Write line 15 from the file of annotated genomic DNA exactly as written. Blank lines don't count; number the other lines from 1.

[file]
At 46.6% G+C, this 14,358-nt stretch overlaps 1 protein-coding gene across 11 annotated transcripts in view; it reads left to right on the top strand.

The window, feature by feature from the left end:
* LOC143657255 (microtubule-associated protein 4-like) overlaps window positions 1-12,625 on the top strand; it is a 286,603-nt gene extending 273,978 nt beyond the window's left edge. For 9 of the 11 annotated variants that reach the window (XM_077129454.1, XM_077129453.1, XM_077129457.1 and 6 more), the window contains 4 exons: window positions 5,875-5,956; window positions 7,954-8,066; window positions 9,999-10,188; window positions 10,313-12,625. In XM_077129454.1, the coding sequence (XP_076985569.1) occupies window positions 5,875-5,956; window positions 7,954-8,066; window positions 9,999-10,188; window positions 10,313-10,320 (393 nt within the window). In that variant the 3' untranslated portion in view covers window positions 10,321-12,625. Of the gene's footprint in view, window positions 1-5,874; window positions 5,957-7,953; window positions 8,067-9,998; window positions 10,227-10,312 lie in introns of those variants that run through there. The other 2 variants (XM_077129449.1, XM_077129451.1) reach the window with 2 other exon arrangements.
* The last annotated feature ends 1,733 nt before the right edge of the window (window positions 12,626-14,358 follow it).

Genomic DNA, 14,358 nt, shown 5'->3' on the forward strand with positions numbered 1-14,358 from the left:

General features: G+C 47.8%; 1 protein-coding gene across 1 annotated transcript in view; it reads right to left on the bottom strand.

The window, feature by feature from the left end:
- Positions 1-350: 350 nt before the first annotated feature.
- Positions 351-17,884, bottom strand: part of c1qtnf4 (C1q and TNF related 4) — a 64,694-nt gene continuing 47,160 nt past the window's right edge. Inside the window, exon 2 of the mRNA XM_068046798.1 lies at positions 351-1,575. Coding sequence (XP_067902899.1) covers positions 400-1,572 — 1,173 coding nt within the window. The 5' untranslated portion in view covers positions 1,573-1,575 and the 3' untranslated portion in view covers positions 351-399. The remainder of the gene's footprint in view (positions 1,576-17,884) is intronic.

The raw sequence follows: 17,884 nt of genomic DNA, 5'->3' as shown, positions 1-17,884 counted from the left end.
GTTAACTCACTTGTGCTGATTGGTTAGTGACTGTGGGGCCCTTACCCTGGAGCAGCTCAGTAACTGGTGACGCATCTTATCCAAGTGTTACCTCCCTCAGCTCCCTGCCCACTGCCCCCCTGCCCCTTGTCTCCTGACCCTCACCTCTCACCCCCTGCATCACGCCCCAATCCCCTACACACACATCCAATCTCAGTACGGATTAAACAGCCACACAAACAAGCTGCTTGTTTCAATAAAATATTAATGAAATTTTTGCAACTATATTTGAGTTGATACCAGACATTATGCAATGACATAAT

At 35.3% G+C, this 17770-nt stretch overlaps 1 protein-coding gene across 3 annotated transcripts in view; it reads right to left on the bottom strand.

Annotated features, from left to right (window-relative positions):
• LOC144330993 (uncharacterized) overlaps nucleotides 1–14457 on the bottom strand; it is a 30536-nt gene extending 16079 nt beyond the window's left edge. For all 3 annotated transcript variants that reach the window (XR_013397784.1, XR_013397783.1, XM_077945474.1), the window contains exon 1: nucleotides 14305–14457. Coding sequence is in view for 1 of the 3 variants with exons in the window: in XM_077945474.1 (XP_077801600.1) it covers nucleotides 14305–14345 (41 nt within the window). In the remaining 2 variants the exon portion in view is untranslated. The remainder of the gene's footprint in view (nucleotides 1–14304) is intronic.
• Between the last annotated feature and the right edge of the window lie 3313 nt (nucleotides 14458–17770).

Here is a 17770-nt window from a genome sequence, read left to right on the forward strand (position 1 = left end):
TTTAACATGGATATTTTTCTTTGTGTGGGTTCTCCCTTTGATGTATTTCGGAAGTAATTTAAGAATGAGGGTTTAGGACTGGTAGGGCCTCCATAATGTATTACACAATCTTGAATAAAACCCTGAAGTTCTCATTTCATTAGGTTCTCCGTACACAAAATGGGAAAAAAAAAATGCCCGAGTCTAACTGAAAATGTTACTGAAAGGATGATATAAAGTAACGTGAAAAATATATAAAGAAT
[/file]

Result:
• Between the last annotated feature and the right edge of the window lie 3313 nt (nucleotides 14458–17770).